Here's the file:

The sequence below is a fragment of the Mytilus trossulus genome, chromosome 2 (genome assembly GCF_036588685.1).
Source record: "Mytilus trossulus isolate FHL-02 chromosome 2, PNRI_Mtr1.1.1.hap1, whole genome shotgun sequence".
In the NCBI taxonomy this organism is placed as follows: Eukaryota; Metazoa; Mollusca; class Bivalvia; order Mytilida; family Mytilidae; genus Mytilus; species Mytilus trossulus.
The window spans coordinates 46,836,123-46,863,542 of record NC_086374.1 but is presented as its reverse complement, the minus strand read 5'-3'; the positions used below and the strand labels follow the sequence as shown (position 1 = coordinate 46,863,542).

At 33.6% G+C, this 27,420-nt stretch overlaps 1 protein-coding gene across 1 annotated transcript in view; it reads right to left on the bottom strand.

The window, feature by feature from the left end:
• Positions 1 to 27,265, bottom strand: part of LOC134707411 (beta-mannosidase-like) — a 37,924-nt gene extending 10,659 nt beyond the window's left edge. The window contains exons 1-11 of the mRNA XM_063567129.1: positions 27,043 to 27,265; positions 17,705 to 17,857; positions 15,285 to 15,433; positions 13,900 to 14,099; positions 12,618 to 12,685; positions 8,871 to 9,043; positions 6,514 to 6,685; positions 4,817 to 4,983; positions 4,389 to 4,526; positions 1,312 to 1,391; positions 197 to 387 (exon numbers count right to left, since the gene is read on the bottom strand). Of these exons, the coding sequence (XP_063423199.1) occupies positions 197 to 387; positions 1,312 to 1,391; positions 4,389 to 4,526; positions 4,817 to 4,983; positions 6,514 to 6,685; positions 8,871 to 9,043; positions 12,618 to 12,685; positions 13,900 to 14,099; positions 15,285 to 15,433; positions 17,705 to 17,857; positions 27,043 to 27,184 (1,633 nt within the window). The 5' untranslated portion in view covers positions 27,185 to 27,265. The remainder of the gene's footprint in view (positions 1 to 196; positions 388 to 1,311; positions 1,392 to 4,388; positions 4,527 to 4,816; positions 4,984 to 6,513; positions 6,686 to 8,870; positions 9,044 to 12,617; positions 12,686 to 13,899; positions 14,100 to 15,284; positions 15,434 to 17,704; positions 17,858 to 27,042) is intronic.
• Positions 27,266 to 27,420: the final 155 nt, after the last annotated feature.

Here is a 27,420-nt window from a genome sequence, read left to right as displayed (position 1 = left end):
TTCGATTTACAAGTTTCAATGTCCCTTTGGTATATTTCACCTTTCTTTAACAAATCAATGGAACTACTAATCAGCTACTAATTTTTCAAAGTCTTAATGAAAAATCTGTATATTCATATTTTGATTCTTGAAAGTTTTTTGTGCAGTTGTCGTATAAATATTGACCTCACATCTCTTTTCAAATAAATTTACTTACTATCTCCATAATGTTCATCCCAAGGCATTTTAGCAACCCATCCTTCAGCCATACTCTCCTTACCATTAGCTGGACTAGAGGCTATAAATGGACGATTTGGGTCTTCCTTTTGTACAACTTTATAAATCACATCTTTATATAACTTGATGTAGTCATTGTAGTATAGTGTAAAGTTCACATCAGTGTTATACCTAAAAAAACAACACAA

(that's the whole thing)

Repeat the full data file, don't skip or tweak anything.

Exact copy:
The sequence below is a fragment of the Mytilus trossulus genome, chromosome 2 (genome assembly GCF_036588685.1).
Source record: "Mytilus trossulus isolate FHL-02 chromosome 2, PNRI_Mtr1.1.1.hap1, whole genome shotgun sequence".
In the NCBI taxonomy this organism is placed as follows: Eukaryota; Metazoa; Mollusca; class Bivalvia; order Mytilida; family Mytilidae; genus Mytilus; species Mytilus trossulus.
The window spans coordinates 46,836,123-46,863,542 of record NC_086374.1 but is presented as its reverse complement, the minus strand read 5'-3'; the positions used below and the strand labels follow the sequence as shown (position 1 = coordinate 46,863,542).

At 33.6% G+C, this 27,420-nt stretch overlaps 1 protein-coding gene across 1 annotated transcript in view; it reads right to left on the bottom strand.

The window, feature by feature from the left end:
• Positions 1 to 27,265, bottom strand: part of LOC134707411 (beta-mannosidase-like) — a 37,924-nt gene extending 10,659 nt beyond the window's left edge. The window contains exons 1-11 of the mRNA XM_063567129.1: positions 27,043 to 27,265; positions 17,705 to 17,857; positions 15,285 to 15,433; positions 13,900 to 14,099; positions 12,618 to 12,685; positions 8,871 to 9,043; positions 6,514 to 6,685; positions 4,817 to 4,983; positions 4,389 to 4,526; positions 1,312 to 1,391; positions 197 to 387 (exon numbers count right to left, since the gene is read on the bottom strand). Of these exons, the coding sequence (XP_063423199.1) occupies positions 197 to 387; positions 1,312 to 1,391; positions 4,389 to 4,526; positions 4,817 to 4,983; positions 6,514 to 6,685; positions 8,871 to 9,043; positions 12,618 to 12,685; positions 13,900 to 14,099; positions 15,285 to 15,433; positions 17,705 to 17,857; positions 27,043 to 27,184 (1,633 nt within the window). The 5' untranslated portion in view covers positions 27,185 to 27,265. The remainder of the gene's footprint in view (positions 1 to 196; positions 388 to 1,311; positions 1,392 to 4,388; positions 4,527 to 4,816; positions 4,984 to 6,513; positions 6,686 to 8,870; positions 9,044 to 12,617; positions 12,686 to 13,899; positions 14,100 to 15,284; positions 15,434 to 17,704; positions 17,858 to 27,042) is intronic.
• Positions 27,266 to 27,420: the final 155 nt, after the last annotated feature.

Here is a 27,420-nt window from a genome sequence, read left to right as displayed (position 1 = left end):
TTCGATTTACAAGTTTCAATGTCCCTTTGGTATATTTCACCTTTCTTTAACAAATCAATGGAACTACTAATCAGCTACTAATTTTTCAAAGTCTTAATGAAAAATCTGTATATTCATATTTTGATTCTTGAAAGTTTTTTGTGCAGTTGTCGTATAAATATTGACCTCACATCTCTTTTCAAATAAATTTACTTACTATCTCCATAATGTTCATCCCAAGGCATTTTAGCAACCCATCCTTCAGCCATACTCTCCTTACCATTAGCTGGACTAGAGGCTATAAATGGACGATTTGGGTCTTCCTTTTGTACAACTTTATAAATCACATCTTTATATAACTTGATGTAGTCATTGTAGTATAGTGTAAAGTTCACATCAGTGTTATACCTAAAAAAACAACACAA